A few years ago, when I began thinking about writing a bi-monthly
article for Art in Wisconsin, I had considered titling it “The
Regional Art Homer”. But when I asked several artists
if they knew what “homer” meant they all thought
it only meant hitting a baseball out of the park. They hadn't
learned that the homer I was thinking about was the supporter
and fan of his home town team, the fellow who follows, praises
and criticizes his favorite sports team, discussing and promoting
it thru thick and thin. Some might think of such fans as being “fanatical” indeed.
Due to the apparent lack of recognition of the meaning of homer,
I chose to call the ongoing articles “The Regional Art
Junkie”. Everybody knew what a junkie was. There are plenty
of references to junkies in our pop culture, from the drug user
to the chocoholic to the exercise enthusiast.
FYI, being a “homer” does not mean that one is blind
to the flaws of our team. Maybe our team has a weakness at some
positions, like the pitcher, catcher, fielder or even management.
In the visual arts we have a home team too, but we don't really
think about it as such. It doesn't get together to practice,
the players are independent and fractious, and it does not have
a general manager or coordinator. It is the in-place system existing
in various forms, from commercial and not-for-profit galleries,
publications, colleges, artist run organizations, collectors,
critics and writers, and art museums.
This visual arts team doesn't seem to effectively coordinate
efforts to produce a better team. Instead the various parts focus
on their own more limited agendas, often struggling to just stay
afloat. Despite the good intentions of some organizations like
the Cultural Alliance of Greater Milwaukee, or the Madison based
organization, Arts Wisconsin, and the governmental Wisconsin
Arts Board, broad in the type of arts they attempt to nurture,
the Wisconsin visual arts team is not united. And individually
they may be weak and not as effective as they would like to be.
More than once in the past few years I have personally been criticized,
overtly by one arts writer, but probably unspoken by some other
readers. It seems that I have been perceived as “bashing” some
institutions and referring too often to the actions of one of
those institutions. A few of you will recognize that the institution
the critic refers to is the Milwaukee Art Museum and the action
was the closing of the Wisconsin Art Programs of the Cudahy Gallery
way back in 1995. (That was, in my opinion, one of the most important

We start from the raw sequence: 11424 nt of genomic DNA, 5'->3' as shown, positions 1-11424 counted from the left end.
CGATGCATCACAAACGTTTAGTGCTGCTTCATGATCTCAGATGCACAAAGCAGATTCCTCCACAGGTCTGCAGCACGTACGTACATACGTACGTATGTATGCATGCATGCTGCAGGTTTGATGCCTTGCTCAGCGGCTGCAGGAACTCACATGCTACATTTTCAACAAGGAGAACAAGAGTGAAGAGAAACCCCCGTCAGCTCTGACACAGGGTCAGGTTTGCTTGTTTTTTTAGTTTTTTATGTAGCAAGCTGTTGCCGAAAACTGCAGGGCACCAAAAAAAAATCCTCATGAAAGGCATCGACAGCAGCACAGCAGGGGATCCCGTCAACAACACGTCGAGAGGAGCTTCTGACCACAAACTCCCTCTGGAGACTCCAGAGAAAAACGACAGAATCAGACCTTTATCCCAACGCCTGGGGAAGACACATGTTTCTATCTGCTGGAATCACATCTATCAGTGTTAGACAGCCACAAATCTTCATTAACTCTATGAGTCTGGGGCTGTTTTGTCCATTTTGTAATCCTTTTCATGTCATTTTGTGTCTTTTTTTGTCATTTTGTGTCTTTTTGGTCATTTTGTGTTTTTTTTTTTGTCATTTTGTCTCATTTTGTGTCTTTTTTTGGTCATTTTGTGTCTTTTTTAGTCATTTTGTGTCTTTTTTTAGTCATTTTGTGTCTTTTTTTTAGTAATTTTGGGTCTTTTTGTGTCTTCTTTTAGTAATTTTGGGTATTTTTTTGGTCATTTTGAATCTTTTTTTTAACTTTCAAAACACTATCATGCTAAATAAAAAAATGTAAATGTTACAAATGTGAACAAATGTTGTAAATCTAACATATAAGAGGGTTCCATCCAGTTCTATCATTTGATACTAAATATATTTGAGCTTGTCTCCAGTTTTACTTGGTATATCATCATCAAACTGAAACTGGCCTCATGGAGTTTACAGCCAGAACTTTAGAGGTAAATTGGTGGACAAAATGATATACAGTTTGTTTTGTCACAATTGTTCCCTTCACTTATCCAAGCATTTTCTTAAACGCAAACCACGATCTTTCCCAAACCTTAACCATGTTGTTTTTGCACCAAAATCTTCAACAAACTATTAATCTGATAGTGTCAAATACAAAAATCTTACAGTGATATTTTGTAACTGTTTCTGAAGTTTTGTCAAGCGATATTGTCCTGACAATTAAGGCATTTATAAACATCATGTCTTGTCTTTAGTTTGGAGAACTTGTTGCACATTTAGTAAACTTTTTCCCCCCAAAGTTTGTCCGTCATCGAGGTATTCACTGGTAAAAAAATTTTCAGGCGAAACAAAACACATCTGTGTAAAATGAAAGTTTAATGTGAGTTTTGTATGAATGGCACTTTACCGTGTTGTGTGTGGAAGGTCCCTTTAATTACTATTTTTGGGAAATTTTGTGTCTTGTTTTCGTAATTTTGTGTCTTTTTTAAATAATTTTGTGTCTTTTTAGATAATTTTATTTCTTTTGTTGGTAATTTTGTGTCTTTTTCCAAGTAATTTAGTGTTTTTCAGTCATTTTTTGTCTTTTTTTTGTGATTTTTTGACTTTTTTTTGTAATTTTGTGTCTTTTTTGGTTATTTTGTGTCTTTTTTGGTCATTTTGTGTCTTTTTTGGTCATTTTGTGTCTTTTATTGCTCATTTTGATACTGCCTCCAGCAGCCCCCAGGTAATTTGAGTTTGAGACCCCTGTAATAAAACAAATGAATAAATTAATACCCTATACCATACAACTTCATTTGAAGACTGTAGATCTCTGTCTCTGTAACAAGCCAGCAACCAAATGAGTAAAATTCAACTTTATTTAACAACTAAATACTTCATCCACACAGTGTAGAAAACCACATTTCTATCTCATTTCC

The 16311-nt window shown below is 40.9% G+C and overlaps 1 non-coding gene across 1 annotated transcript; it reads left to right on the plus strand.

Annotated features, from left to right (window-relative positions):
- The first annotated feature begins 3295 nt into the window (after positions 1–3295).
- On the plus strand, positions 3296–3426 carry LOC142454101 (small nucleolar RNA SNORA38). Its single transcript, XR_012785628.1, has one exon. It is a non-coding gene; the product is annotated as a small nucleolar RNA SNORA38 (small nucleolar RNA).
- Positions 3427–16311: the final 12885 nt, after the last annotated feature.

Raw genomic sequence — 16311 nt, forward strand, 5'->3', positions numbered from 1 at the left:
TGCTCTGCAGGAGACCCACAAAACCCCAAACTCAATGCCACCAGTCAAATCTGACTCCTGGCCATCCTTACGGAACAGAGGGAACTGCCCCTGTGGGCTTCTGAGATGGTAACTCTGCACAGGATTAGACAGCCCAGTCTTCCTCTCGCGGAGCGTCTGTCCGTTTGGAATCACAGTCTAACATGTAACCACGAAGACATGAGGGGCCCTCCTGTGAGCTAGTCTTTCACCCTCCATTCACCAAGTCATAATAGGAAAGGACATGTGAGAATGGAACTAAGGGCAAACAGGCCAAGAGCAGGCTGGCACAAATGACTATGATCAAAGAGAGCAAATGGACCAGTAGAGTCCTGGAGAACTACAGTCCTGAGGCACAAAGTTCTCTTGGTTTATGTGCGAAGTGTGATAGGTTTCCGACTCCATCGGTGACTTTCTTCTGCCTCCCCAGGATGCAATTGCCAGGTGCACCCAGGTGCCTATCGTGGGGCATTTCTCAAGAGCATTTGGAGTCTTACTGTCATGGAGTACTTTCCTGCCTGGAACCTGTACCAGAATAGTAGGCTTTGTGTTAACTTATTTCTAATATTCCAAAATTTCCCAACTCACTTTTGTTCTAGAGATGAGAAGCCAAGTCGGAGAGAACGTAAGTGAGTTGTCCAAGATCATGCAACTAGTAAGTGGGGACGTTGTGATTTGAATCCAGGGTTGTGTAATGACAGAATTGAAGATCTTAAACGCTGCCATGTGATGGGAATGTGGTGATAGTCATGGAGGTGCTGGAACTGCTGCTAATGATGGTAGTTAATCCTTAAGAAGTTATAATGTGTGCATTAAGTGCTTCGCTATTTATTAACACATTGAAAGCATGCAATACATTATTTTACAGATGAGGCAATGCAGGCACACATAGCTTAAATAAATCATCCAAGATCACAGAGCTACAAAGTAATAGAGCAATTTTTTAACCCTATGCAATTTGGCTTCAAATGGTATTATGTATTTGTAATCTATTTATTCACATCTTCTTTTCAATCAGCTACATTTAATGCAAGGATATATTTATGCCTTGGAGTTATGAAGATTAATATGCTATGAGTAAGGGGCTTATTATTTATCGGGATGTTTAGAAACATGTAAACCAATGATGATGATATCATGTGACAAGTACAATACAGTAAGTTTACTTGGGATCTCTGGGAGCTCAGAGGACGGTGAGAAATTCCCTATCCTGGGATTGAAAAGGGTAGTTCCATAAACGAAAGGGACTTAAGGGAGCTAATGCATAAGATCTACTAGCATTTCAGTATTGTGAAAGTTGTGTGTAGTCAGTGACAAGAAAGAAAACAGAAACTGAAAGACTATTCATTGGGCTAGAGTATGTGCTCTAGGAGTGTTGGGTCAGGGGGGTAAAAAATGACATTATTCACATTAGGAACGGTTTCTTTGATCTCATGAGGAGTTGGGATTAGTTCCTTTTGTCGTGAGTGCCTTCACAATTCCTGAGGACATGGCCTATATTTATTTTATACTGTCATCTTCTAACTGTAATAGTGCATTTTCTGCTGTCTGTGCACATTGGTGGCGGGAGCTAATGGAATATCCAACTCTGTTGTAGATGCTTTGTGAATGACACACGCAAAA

events regarding the local promotion of Wisconsin artists in
the past fifty years. Since then there is a generation of artists
arisen in Milwaukee and WI that was not around and which has
no memory of that event.)
Now, what other institutions have I bashed? If there is another,
it might be the Milwaukee Journal-Sentinel, or really in general
public media. In that I have been guilty of suggesting that there
is not enough visual arts coverage, which in turn directly affects
public opinion of and attention to the visual arts. Say... Guess
what? I do believe that.
This critic of mine has also informed me that I seem to believe
that there are some “powers” who exist that can turn
our attention to or from the visual arts, intentionally or not,
affecting the support of regional artists. Hmmm... This critic
is again right. I do believe that there are persons with the
power of position that determine what it is the public hears
about, what becomes topical and what is consumed.
Hey! I'm a “homer! I might voice my dissent and dissatisfaction,
but I love “our home team”. I would be among the
first enthusiasts who would fight to the death to keep the Milwaukee
Art Museum alive, despite my perception of missteps it might
make. I applaud the Journal Sentinel for its efforts to keep
its head above water in an age of print media struggles and for
keeping an art critic on staff. I commend all the regional arts
writers, collectors, commercial galleries, artist organizations,
etc. for their personal efforts to excel...if only for the good
of their personal survival.
And, importantly, I recognize that our regional art is a small
part of something huge. Around here we have the poor, the mediocre
and the outstanding when compared to other geographic and cultural
areas. If our art and artists are to be viewed favorably on a
national scene, and to merely survive locally, we need our “homers” to
remain true. We need all of our regional resources to stay focused
on what we have here. We need to recognize we have common ground,
and at least the shared belief that visual art expression is
important to the societal health of our regional communities...psychological,
emotional and economical.
But should we always agree with the opinions and actions of our
leaders, our arts writers, our galleries museums and artists?
Duhh!! Of course not! Impossible! The monoliths in human culture
are as rigid or fluid, flawed or heroic, and sometimes as impotent
as the individuals who comprise them.
Me? I'm a flawed homer that recognizes we art interested people
are a small part of a national whole, but a big part of the regional
culture. All of our homers have to keep filling the bleachers
and cheering others onward...and the homers also have to be willing
to extent and suffer criticism from time to time.
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